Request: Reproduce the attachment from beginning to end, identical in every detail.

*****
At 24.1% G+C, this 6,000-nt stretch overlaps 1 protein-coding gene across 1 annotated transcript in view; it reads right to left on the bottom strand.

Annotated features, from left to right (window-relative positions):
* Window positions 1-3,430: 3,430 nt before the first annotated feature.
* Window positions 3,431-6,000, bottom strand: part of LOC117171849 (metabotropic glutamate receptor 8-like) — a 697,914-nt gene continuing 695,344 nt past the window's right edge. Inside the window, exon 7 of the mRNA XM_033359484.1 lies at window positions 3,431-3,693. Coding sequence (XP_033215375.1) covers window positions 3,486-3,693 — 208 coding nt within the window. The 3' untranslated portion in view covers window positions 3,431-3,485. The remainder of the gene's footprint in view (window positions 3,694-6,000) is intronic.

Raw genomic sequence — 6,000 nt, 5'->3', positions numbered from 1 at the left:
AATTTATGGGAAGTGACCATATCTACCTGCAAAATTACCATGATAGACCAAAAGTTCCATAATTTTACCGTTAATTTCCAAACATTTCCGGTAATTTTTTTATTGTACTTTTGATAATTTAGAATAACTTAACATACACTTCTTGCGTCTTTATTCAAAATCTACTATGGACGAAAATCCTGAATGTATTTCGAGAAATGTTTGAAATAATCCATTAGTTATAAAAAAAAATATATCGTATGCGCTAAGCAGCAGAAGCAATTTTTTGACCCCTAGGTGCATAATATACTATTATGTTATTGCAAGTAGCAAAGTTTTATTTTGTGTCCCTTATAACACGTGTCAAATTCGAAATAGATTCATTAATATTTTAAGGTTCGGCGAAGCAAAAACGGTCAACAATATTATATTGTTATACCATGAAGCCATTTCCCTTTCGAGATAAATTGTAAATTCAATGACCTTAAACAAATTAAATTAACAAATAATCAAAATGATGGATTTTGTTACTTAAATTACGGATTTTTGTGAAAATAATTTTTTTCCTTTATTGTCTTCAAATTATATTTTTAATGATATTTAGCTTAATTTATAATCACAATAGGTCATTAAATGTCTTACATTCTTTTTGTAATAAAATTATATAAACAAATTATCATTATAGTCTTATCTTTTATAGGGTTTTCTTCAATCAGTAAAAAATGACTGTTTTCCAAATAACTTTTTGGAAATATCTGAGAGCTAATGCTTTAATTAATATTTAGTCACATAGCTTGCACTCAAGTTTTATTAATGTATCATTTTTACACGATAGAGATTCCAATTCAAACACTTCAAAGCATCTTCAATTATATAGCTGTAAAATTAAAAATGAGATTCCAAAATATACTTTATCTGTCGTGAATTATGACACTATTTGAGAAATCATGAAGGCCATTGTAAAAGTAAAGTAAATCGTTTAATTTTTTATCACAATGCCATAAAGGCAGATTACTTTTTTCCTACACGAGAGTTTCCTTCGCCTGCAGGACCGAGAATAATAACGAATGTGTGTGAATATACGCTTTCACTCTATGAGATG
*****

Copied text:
At 24.1% G+C, this 6,000-nt stretch overlaps 1 protein-coding gene across 1 annotated transcript in view; it reads right to left on the bottom strand.

Annotated features, from left to right (window-relative positions):
* Window positions 1-3,430: 3,430 nt before the first annotated feature.
* Window positions 3,431-6,000, bottom strand: part of LOC117171849 (metabotropic glutamate receptor 8-like) — a 697,914-nt gene continuing 695,344 nt past the window's right edge. Inside the window, exon 7 of the mRNA XM_033359484.1 lies at window positions 3,431-3,693. Coding sequence (XP_033215375.1) covers window positions 3,486-3,693 — 208 coding nt within the window. The 3' untranslated portion in view covers window positions 3,431-3,485. The remainder of the gene's footprint in view (window positions 3,694-6,000) is intronic.

Raw genomic sequence — 6,000 nt, 5'->3', positions numbered from 1 at the left:
AATTTATGGGAAGTGACCATATCTACCTGCAAAATTACCATGATAGACCAAAAGTTCCATAATTTTACCGTTAATTTCCAAACATTTCCGGTAATTTTTTTATTGTACTTTTGATAATTTAGAATAACTTAACATACACTTCTTGCGTCTTTATTCAAAATCTACTATGGACGAAAATCCTGAATGTATTTCGAGAAATGTTTGAAATAATCCATTAGTTATAAAAAAAAATATATCGTATGCGCTAAGCAGCAGAAGCAATTTTTTGACCCCTAGGTGCATAATATACTATTATGTTATTGCAAGTAGCAAAGTTTTATTTTGTGTCCCTTATAACACGTGTCAAATTCGAAATAGATTCATTAATATTTTAAGGTTCGGCGAAGCAAAAACGGTCAACAATATTATATTGTTATACCATGAAGCCATTTCCCTTTCGAGATAAATTGTAAATTCAATGACCTTAAACAAATTAAATTAACAAATAATCAAAATGATGGATTTTGTTACTTAAATTACGGATTTTTGTGAAAATAATTTTTTTCCTTTATTGTCTTCAAATTATATTTTTAATGATATTTAGCTTAATTTATAATCACAATAGGTCATTAAATGTCTTACATTCTTTTTGTAATAAAATTATATAAACAAATTATCATTATAGTCTTATCTTTTATAGGGTTTTCTTCAATCAGTAAAAAATGACTGTTTTCCAAATAACTTTTTGGAAATATCTGAGAGCTAATGCTTTAATTAATATTTAGTCACATAGCTTGCACTCAAGTTTTATTAATGTATCATTTTTACACGATAGAGATTCCAATTCAAACACTTCAAAGCATCTTCAATTATATAGCTGTAAAATTAAAAATGAGATTCCAAAATATACTTTATCTGTCGTGAATTATGACACTATTTGAGAAATCATGAAGGCCATTGTAAAAGTAAAGTAAATCGTTTAATTTTTTATCACAATGCCATAAAGGCAGATTACTTTTTTCCTACACGAGAGTTTCCTTCGCCTGCAGGACCGAGAATAATAACGAATGTGTGTGAATATACGCTTTCACTCTATGAGATG